Neil Bingham
Laurence King Publishing, London, 2009, English
Nonfiction, Architecture
9.9 x 9 inches, hardcover, 320 pages, 300 color illustrations
ISBN: 9781780672724
Suggested Retail Price: $50.00

From the Publisher. This beautiful book brings together 300 of the best architectural drawings from the last century by the world's most prestigious architects, creating both a history of the genre and a survey of twentieth-century architecture. The book is divided into five chronological sections that are prefaced by short essays that highlight the trends and styles of that period. Each drawing is captioned with key information about the architect, the project and the drawing. Architects whose work features in the book include Frank Lloyd Wright, Le Corbusier, Mies Van der Rohe, Frank Gehry, and Zaha Hadid.

This dazzling visual feast will appeal to all students and practitioners of architecture as well as anyone with an interest in the subject.

On 1 book list
Allison Arieff

I had a conversation with the CEO of a major architectural software company recently. When I shared with him how much contemporary renderings made me miss old-fashioned architectural drawings, he agreed—but told me we were both getting old and were just being nostalgic. Hogwash. I’ll have to show him the new book 100 Years of Architectural Drawings: 1900–2000 and see if he continues to defend the often lifeless computer versions that are now the norm.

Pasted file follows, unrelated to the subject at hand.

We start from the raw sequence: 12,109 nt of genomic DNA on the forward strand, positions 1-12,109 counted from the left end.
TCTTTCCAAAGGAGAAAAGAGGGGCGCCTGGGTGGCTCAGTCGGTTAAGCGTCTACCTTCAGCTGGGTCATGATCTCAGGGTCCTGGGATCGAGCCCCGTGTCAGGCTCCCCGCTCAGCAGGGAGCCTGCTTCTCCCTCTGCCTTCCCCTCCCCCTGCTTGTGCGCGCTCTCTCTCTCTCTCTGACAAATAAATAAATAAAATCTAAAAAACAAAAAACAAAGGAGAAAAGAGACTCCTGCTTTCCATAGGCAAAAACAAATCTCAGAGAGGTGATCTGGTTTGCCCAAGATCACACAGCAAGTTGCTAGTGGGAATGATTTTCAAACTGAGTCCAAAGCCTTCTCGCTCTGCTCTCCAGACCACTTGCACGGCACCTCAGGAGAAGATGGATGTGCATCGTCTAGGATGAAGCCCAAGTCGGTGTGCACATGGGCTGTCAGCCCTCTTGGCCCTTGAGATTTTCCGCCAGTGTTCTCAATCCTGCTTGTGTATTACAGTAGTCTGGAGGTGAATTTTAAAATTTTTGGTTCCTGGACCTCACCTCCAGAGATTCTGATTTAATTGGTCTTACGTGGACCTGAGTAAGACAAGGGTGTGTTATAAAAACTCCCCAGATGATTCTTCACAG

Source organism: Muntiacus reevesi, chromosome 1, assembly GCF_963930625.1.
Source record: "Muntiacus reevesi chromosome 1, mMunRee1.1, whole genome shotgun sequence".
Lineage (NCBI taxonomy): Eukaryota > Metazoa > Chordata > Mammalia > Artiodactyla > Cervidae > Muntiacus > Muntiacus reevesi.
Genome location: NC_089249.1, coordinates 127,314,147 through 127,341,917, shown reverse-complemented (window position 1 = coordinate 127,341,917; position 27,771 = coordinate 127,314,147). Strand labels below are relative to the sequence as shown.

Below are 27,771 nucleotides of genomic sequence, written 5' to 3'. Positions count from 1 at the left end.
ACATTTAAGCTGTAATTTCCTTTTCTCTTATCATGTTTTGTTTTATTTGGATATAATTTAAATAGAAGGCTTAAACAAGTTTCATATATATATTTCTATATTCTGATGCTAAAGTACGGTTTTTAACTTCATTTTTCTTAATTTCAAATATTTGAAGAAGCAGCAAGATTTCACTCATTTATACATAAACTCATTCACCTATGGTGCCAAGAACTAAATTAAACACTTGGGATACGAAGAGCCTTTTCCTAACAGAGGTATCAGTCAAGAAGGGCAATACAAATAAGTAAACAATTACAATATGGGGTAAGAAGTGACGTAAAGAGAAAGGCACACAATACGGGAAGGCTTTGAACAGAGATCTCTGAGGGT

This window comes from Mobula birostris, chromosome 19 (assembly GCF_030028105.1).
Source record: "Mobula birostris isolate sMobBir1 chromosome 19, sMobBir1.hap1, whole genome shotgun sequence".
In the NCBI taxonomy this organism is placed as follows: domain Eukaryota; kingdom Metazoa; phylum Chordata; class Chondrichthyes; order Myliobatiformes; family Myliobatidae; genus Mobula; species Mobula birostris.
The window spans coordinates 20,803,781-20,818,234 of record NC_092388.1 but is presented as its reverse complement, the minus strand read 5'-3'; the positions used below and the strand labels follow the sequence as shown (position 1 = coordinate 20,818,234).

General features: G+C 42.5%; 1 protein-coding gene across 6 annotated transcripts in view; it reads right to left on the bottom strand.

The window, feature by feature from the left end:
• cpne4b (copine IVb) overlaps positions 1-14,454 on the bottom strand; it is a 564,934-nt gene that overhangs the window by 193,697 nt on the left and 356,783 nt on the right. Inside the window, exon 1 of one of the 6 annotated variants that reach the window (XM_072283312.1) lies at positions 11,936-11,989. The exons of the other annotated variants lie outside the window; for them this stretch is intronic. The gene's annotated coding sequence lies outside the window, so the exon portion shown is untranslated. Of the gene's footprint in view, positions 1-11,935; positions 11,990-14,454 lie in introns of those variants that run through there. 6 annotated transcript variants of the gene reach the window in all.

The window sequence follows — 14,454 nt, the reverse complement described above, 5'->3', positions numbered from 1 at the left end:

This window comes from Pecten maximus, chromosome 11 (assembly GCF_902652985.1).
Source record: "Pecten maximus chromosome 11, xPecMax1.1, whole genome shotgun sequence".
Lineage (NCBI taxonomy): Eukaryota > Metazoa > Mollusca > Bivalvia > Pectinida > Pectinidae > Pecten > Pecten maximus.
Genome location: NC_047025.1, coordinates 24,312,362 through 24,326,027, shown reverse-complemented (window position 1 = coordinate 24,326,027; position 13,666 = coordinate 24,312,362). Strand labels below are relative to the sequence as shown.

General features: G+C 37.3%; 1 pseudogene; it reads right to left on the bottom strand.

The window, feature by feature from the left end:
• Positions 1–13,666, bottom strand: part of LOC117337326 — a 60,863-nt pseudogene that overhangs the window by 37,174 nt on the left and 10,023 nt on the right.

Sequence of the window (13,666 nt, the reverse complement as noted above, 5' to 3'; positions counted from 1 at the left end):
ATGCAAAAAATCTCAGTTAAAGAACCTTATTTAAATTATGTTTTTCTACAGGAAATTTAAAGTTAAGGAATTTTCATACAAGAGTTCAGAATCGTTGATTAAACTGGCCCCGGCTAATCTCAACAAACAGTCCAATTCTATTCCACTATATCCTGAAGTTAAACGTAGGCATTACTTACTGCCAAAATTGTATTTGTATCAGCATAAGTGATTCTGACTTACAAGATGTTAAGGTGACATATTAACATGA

100 Years of Architectural Drawing is, to use an over-used but completely apt descriptor here, an absolute gem. It embraces the most eclectic and wildly international assortment of practitioners and projects—not just the usual suspects. So while you’ll see Schindler, Pelli, and Rodchenko, you’ll also see a stunning hydroelectric plant by Piero Portaluppi, a sort of biomorphic-meets-streamline designed cafeteria by Henri Mouette and Pierre Sziekely, and a Dubai-worthy pink ziggurat created by Henri Sauvage. Everything is good in here, much of it unfamiliar to American audiences. Looking at the red-capped rowers in Sigurd Lewerentz’s elegant gouache of a rowers and their boathouse in comparison to a recent rendering of a local landscape architecture project made me wince, the former so immersive and lovely, the latter, so sterile and unconvincing. But the book isn’t just about pretty pictures. It’s lovingly curated and intelligently researched by Neil Bingham of the Royal Academy of Arts in London (who wrote the series of five historical essays on major periods of architectural drawing that organize the book).

This book (and my review) in the end, isn’t a clarion call against a new technology (CAD, parametricism, et al.) but an inspiration, an expression of how much more is possible. 

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